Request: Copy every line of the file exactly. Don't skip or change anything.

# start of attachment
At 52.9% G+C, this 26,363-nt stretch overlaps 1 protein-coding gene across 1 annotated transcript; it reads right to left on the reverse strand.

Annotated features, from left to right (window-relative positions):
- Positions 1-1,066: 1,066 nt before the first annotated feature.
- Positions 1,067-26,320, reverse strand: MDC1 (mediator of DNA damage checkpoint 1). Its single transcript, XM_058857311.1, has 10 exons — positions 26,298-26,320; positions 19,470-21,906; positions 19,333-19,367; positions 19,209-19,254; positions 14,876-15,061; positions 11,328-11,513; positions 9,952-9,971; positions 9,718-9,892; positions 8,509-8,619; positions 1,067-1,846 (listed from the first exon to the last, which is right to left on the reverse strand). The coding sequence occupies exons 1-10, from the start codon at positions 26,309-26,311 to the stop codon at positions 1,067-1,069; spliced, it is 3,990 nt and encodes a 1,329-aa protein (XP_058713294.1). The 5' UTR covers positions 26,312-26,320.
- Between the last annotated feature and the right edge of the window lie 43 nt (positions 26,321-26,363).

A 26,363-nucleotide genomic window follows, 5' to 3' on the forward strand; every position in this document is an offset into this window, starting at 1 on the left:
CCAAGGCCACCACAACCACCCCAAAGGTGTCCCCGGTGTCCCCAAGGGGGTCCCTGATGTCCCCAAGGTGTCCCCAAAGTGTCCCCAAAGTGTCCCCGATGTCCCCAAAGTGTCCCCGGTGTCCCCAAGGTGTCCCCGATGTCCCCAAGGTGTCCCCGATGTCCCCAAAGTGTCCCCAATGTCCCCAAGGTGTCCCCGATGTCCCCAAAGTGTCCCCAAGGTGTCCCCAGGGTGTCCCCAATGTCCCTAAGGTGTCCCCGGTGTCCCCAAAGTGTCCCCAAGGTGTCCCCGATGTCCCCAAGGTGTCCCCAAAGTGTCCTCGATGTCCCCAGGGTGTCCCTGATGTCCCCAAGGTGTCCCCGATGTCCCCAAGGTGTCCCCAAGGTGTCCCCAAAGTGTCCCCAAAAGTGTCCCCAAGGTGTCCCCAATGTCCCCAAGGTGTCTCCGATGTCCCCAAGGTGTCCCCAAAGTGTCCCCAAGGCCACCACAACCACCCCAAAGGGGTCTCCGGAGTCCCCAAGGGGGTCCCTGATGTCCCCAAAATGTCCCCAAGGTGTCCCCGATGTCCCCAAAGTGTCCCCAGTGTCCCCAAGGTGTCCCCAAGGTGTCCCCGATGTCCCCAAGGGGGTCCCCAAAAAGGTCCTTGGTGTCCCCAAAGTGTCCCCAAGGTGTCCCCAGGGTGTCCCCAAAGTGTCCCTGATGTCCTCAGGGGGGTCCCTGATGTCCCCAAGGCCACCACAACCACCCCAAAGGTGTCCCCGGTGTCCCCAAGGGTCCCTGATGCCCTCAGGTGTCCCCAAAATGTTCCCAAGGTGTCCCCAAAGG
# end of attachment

At 52.9% G+C, this 26,363-nt stretch overlaps 1 protein-coding gene across 1 annotated transcript; it reads right to left on the reverse strand.

Annotated features, from left to right (window-relative positions):
- Positions 1-1,066: 1,066 nt before the first annotated feature.
- Positions 1,067-26,320, reverse strand: MDC1 (mediator of DNA damage checkpoint 1). Its single transcript, XM_058857311.1, has 10 exons — positions 26,298-26,320; positions 19,470-21,906; positions 19,333-19,367; positions 19,209-19,254; positions 14,876-15,061; positions 11,328-11,513; positions 9,952-9,971; positions 9,718-9,892; positions 8,509-8,619; positions 1,067-1,846 (listed from the first exon to the last, which is right to left on the reverse strand). The coding sequence occupies exons 1-10, from the start codon at positions 26,309-26,311 to the stop codon at positions 1,067-1,069; spliced, it is 3,990 nt and encodes a 1,329-aa protein (XP_058713294.1). The 5' UTR covers positions 26,312-26,320.
- Between the last annotated feature and the right edge of the window lie 43 nt (positions 26,321-26,363).

A 26,363-nucleotide genomic window follows, 5' to 3' on the forward strand; every position in this document is an offset into this window, starting at 1 on the left:
CCAAGGCCACCACAACCACCCCAAAGGTGTCCCCGGTGTCCCCAAGGGGGTCCCTGATGTCCCCAAGGTGTCCCCAAAGTGTCCCCAAAGTGTCCCCGATGTCCCCAAAGTGTCCCCGGTGTCCCCAAGGTGTCCCCGATGTCCCCAAGGTGTCCCCGATGTCCCCAAAGTGTCCCCAATGTCCCCAAGGTGTCCCCGATGTCCCCAAAGTGTCCCCAAGGTGTCCCCAGGGTGTCCCCAATGTCCCTAAGGTGTCCCCGGTGTCCCCAAAGTGTCCCCAAGGTGTCCCCGATGTCCCCAAGGTGTCCCCAAAGTGTCCTCGATGTCCCCAGGGTGTCCCTGATGTCCCCAAGGTGTCCCCGATGTCCCCAAGGTGTCCCCAAGGTGTCCCCAAAGTGTCCCCAAAAGTGTCCCCAAGGTGTCCCCAATGTCCCCAAGGTGTCTCCGATGTCCCCAAGGTGTCCCCAAAGTGTCCCCAAGGCCACCACAACCACCCCAAAGGGGTCTCCGGAGTCCCCAAGGGGGTCCCTGATGTCCCCAAAATGTCCCCAAGGTGTCCCCGATGTCCCCAAAGTGTCCCCAGTGTCCCCAAGGTGTCCCCAAGGTGTCCCCGATGTCCCCAAGGGGGTCCCCAAAAAGGTCCTTGGTGTCCCCAAAGTGTCCCCAAGGTGTCCCCAGGGTGTCCCCAAAGTGTCCCTGATGTCCTCAGGGGGGTCCCTGATGTCCCCAAGGCCACCACAACCACCCCAAAGGTGTCCCCGGTGTCCCCAAGGGTCCCTGATGCCCTCAGGTGTCCCCAAAATGTTCCCAAGGTGTCCCCAAAGG